Sports & Recreation

Weight Loss and Muscle Mass

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  • Dec 16th, 2004 2:44 pm
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Deal Expert
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Aug 9, 2004
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dont forget, a large part of what determines where your fat comes off of, and how much is......sadly, genetics.
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Nov 26, 2003
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southwestern ontario
Wow, how do you guys find time to eat so many meals? I was (well still sort of am) one of those people who worked all day then came home and binged on whatever. I forced myself to start having breakfast (usually a meal replacement or protein drink) and a reasonably healthy lunch and supper. With that and gyming I've managed to drop 30 lbs though I still want to drop another 10-15. It's really slowed down though lately.. :\.
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Aug 8, 2001
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toronto
Congrats on your success. Looks like your are doing a lot of good things. I would suggest reducing the protien shakes and increase fruits, veggies, legumes and water intake. Just a few notes you should be aware of:

1) never use a weight scale or measuring tape as a measure of success unless it is used in conjunction with body composition (% body fat). When you don't notice changes on the scale or tape, your body will continue to change. Remember muscle weighs more than fat.

2) you want to train your body to utilize fat as a primary fuel source as long as possible before switching over to carohydrates. To do this, you must do cardo in 70-85% of your max heart rate (140-165 bps) for at least 20 mins, not including warm-up and cool-down. Slow and steady will not do the job. Cardo should be hard enough that you should just be barely able talk. Note- everyone target heart rate is slightly different and it will change, so try to keep track of it.

3) The most important part- the goal here is to get healthier and to live an active lifestyle. Losing the weight and inches are a biproduct of improved health. Remember, this is a lifestyle change. Make sure you are enjoying what you are doing. I would set more performance based goal, like reducing your 1 mile time, or train towards climbing the CN Tower etc. These goals are a lot more rewarding.

Again, congrats on you success and here's to a lifetime of good health :)
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May 17, 2004
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Markham
Bing wrote: 2) you want to train your body to utilize fat as a primary fuel source as long as possible before switching over to carohydrates. To do this, you must do cardo in 70-85% of your max heart rate (140-165 bps) for at least 20 mins, not including warm-up and cool-down. Slow and steady will not do the job. Cardo should be hard enough that you should just be barely able talk. Note- everyone target heart rate is slightly different and it will change, so try to keep track of it.
That's actually not possible. Glucose, or some form of it, is your body's primary fuel source. When you're out of glucose/glycogen, your body converts protein or fat into glucose to use.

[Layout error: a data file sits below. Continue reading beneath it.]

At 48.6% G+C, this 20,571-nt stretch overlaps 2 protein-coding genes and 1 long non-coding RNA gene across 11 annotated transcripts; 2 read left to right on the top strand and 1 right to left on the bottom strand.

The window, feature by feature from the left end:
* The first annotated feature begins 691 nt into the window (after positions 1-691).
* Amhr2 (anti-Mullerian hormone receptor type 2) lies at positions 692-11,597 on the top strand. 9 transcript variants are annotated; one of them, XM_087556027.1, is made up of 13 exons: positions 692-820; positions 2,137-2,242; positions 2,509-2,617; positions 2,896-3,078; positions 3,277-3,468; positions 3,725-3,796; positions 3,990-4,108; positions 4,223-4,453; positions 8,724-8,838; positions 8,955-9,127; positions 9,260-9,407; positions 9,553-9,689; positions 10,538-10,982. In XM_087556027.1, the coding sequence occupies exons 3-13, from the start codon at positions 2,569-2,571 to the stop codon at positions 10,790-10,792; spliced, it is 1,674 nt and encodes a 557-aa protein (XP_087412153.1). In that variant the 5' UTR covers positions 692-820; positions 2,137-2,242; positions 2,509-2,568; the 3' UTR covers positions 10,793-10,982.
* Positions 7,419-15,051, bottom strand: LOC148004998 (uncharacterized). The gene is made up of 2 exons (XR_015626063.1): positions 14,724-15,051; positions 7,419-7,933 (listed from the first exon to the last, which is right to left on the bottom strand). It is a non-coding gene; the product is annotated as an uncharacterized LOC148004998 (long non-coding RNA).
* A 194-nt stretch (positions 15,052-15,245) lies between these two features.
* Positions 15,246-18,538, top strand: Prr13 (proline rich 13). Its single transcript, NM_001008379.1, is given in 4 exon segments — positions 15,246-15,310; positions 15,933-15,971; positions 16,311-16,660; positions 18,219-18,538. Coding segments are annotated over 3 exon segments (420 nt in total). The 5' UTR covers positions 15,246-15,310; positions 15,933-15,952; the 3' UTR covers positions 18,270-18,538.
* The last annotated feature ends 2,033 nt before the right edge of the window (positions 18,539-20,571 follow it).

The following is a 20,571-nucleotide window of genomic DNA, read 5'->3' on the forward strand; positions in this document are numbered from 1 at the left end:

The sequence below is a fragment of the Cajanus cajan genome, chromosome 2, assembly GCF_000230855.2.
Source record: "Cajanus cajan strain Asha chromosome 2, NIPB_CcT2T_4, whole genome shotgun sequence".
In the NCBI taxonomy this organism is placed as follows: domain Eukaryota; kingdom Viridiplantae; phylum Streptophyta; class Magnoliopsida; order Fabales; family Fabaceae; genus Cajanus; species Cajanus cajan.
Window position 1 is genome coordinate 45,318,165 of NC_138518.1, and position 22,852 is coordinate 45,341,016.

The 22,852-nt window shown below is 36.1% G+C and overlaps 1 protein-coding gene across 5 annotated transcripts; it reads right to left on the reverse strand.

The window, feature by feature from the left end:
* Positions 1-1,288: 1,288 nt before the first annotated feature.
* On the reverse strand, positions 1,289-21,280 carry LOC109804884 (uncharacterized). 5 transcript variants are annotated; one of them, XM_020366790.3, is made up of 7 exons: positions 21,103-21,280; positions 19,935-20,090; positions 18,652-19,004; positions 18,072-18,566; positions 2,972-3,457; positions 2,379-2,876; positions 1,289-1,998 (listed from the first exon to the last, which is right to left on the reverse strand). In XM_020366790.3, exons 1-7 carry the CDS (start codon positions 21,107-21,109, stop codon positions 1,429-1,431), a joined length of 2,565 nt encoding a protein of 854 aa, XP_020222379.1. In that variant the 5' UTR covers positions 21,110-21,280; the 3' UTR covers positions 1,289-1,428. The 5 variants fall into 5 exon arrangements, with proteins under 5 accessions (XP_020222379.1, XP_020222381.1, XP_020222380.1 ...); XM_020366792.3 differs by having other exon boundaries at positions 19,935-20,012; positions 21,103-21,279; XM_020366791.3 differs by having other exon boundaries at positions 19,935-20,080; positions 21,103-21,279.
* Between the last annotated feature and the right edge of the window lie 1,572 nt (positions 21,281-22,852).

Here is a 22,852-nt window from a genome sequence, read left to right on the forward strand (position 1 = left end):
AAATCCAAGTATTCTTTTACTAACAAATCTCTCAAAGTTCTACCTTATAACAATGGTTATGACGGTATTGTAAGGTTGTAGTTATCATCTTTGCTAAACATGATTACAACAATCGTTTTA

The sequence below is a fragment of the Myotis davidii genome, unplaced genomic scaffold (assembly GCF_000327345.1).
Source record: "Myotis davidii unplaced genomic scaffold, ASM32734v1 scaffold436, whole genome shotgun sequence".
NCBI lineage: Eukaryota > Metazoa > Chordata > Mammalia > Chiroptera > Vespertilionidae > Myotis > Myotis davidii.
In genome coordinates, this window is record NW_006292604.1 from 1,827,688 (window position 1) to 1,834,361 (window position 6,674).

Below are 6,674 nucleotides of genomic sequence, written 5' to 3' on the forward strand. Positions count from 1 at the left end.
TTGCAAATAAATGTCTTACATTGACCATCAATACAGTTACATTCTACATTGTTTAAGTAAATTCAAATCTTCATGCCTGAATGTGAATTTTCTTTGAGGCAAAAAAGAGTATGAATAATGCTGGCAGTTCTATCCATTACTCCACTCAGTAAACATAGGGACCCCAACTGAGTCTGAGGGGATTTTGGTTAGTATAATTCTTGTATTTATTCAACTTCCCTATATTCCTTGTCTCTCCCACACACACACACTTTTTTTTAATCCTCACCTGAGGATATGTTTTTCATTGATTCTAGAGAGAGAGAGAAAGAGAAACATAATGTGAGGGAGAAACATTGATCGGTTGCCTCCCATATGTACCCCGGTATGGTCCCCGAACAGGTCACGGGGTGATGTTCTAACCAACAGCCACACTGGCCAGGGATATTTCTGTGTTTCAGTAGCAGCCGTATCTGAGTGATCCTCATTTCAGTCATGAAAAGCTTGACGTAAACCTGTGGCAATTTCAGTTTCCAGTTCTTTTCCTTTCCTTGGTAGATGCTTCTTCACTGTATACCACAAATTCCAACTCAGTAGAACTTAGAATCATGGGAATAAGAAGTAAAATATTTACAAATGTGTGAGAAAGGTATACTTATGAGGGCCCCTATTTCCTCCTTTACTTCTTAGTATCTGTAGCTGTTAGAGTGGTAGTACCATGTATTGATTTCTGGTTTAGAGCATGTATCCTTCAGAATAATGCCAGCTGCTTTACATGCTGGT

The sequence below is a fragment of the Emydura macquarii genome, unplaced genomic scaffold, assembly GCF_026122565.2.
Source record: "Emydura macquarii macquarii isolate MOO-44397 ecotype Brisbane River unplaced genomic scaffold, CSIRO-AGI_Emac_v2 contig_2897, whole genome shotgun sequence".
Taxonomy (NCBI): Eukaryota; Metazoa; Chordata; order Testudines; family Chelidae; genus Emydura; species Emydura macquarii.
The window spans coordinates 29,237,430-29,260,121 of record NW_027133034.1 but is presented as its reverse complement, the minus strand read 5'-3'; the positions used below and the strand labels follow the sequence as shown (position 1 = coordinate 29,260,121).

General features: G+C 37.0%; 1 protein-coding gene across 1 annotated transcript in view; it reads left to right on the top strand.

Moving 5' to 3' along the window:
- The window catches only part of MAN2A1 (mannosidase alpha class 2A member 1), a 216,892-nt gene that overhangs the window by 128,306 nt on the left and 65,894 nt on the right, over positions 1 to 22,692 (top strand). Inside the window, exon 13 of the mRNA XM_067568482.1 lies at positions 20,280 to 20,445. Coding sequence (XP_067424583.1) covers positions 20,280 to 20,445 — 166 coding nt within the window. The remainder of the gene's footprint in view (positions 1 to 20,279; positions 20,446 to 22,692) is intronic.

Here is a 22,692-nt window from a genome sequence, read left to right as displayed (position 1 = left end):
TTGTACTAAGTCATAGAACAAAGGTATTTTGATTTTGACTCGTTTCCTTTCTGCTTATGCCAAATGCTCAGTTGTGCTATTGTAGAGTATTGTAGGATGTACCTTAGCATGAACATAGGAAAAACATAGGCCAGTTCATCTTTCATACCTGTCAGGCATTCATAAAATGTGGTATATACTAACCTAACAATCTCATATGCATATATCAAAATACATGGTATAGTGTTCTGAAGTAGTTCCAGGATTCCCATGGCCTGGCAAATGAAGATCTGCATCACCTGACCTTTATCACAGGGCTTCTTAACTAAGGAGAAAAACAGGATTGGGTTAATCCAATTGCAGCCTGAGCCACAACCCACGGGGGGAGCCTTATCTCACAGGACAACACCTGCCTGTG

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bdckr wrote:That's actually not possible. Glucose, or some form of it, is your body's primary fuel source. When you're out of glucose/glycogen, your body converts protein or fat into glucose to use.
You are correct in one aspect, I shoud of emphasized during aerobic exercise.

There are different energy systems that your body uses dependig on the demands you place on it. Each energy system requires a different energy source (i.e. creatine phosphate, stored glycogen or fat) and each has a different response time. In short bouts of exercise like lifting weights or running up the stairs yes you will use the quickest source of energy (CP and glycogen), but for aerobic exercise you want to train you body to utilize fat effiecently. You get 24X the amout of energy from 1 g or fat than 1g of glucose, but the key is to stay aerobic. The combustion of fats require more time, so as soon as you pass your anaerobic threshold (i.e. point where you can't talk), the demands on your body is so high you'll require a faster energy source, i.e. glycogen. The idea is to train that anaerobic threshhold as high as possible so you stay aerobic as long as possible before going anaerobic, therefore utilizing fat stores.
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May 17, 2004
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Markham
Bing wrote:You are correct in one aspect, I shoud of emphasized during aerobic exercise.

There are different energy systems that your body uses dependig on the demands you place on it. Each energy system requires a different energy source (i.e. creatine phosphate, stored glycogen or fat) and each has a different response time. In short bouts of exercise like lifting weights or running up the stairs yes you will use the quickest source of energy (CP and glycogen), but for aerobic exercise you want to train you body to utilize fat effiecently. You get 24X the amout of energy from 1 g or fat than 1g of glucose, but the key is to stay aerobic. The combustion of fats require more time, so as soon as you pass your anaerobic threshold (i.e. point where you can't talk), the demands on your body is so high you'll require a faster energy source, i.e. glycogen. The idea is to train that anaerobic threshhold as high as possible so you stay aerobic as long as possible before going anaerobic, therefore utilizing fat stores.
I'll address your other points later, but I'm sure I'm not the only here who would like to know how 9 kcal (or food cal) in 1 g of fat is 24X as much as 4 kcal in 1 g of glucose. Enquiring minds want to know.
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On the molecular level, the measure of energy is ATP (Adenosine TriPhosphate). Every energy source (fats, carbs etc) is borken down into ATPs. Anaerobic metabolism (buring immediate CP then gylcogen) will produce as few as 2-30 ATPs, compared to aerobic metablism (burning of fats with the presences of oxygen) can produce as much as 100 ATPs.

A calerie is used to measure the amount of energy required to increase the temperature of 1 L of water 1 degrees celcius. It is a crude way to measure how your body metabolizes and utilizes fuel.

All this information is basic exercise physiology principle readily available in university text books and scientific journal, or google. Just be weary of getting info from fitness magazines, they are pretty good at filtering info so you hear what you want to hear. Remember their business is to make money.
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May 17, 2004